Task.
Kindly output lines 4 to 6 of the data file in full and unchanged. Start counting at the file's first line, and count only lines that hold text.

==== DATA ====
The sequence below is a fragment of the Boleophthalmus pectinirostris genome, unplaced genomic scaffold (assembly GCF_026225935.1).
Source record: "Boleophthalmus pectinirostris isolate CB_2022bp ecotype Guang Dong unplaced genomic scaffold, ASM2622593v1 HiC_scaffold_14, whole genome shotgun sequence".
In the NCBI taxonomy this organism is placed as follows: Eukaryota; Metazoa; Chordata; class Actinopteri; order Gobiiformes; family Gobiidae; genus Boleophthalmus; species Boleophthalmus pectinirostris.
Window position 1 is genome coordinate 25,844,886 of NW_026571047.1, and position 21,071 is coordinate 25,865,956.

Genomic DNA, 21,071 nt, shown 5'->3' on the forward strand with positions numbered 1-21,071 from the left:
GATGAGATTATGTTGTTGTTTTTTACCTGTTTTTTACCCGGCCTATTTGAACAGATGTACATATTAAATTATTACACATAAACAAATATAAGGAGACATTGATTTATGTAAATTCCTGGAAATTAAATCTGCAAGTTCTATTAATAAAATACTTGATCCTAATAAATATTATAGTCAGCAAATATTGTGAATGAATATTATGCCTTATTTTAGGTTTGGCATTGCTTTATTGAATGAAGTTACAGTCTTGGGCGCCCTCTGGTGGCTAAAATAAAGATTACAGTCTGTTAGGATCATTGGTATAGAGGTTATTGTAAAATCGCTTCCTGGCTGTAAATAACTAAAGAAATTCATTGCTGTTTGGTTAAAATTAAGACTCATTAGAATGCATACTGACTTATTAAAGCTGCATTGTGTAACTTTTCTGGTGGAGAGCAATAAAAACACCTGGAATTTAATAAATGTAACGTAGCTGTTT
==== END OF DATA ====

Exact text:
Window position 1 is genome coordinate 25,844,886 of NW_026571047.1, and position 21,071 is coordinate 25,865,956.

Genomic DNA, 21,071 nt, shown 5'->3' on the forward strand with positions numbered 1-21,071 from the left:
GATGAGATTATGTTGTTGTTTTTTACCTGTTTTTTACCCGGCCTATTTGAACAGATGTACATATTAAATTATTACACATAAACAAATATAAGGAGACATTGATTTATGTAAATTCCTGGAAATTAAATCTGCAAGTTCTATTAATAAAATACTTGATCCTAATAAATATTATAGTCAGCAAATATTGTGAATGAATATTATGCCTTATTTTAGGTTTGGCATTGCTTTATTGAATGAAGTTACAGTCTTGGGCGCCCTCTGGTGGCTAAAATAAAGATTACAGTCTGTTAGGATCATTGGTATAGAGGTTATTGTAAAATCGCTTCCTGGCTGTAAATAACTAAAGAAATTCATTGCTGTTTGGTTAAAATTAAGACTCATTAGAATGCATACTGACTTATTAAAGCTGCATTGTGTAACTTTTCTGGTGGAGAGCAATAAAAACACCTGGAATTTAATAAATGTAACGTAGCTGTTT